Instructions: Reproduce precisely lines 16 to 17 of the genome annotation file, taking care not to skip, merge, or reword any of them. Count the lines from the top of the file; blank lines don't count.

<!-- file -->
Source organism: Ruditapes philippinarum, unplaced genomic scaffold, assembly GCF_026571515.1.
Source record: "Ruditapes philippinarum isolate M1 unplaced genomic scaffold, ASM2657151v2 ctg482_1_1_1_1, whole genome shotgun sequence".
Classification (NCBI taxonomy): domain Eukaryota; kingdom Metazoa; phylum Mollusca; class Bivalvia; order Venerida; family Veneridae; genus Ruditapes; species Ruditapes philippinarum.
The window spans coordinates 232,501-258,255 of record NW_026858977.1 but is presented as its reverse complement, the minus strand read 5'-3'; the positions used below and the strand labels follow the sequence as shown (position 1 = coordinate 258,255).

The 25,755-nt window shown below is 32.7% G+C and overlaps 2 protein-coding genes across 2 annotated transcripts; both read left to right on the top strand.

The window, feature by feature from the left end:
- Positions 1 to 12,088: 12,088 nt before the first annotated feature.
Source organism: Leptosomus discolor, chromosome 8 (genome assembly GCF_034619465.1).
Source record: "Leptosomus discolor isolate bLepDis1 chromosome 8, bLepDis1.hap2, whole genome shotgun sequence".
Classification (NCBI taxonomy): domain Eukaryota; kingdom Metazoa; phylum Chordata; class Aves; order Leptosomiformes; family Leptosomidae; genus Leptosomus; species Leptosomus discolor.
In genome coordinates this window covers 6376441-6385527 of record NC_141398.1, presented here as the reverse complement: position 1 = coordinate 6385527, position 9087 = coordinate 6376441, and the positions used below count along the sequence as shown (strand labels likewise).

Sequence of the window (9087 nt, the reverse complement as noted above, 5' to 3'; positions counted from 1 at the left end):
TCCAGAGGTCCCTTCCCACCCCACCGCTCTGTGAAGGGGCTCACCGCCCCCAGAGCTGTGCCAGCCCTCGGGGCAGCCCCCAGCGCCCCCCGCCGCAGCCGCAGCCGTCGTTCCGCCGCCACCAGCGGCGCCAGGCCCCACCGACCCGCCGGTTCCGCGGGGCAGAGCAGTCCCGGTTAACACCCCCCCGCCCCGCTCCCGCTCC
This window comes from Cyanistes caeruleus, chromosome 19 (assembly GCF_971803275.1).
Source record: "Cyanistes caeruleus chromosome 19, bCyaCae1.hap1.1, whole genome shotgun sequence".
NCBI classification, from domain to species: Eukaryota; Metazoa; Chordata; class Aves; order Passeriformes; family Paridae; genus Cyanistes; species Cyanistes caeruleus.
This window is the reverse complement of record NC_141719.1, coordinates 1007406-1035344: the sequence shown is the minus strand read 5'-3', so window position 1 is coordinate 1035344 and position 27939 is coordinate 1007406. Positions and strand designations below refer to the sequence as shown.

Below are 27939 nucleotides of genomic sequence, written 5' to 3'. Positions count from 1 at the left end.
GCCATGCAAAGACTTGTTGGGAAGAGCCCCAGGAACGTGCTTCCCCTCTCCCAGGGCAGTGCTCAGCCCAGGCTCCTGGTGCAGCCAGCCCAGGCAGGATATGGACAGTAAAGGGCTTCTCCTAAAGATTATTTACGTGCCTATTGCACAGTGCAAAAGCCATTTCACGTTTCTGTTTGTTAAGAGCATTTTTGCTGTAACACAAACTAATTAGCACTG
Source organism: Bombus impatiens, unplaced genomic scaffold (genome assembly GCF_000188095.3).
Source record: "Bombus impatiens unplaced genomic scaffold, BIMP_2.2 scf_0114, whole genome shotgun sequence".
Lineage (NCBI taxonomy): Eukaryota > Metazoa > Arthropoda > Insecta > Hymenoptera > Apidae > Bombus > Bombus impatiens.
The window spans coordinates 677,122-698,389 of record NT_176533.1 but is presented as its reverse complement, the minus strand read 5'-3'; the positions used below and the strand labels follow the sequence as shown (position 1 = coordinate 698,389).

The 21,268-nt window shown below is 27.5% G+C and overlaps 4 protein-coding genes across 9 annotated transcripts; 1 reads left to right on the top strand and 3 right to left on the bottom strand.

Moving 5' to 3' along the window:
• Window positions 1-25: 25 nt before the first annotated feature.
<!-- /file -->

NCBI classification, from domain to species: Eukaryota; Metazoa; Chordata; class Aves; order Passeriformes; family Paridae; genus Cyanistes; species Cyanistes caeruleus.
This window is the reverse complement of record NC_141719.1, coordinates 1007406-1035344: the sequence shown is the minus strand read 5'-3', so window position 1 is coordinate 1035344 and position 27939 is coordinate 1007406. Positions and strand designations below refer to the sequence as shown.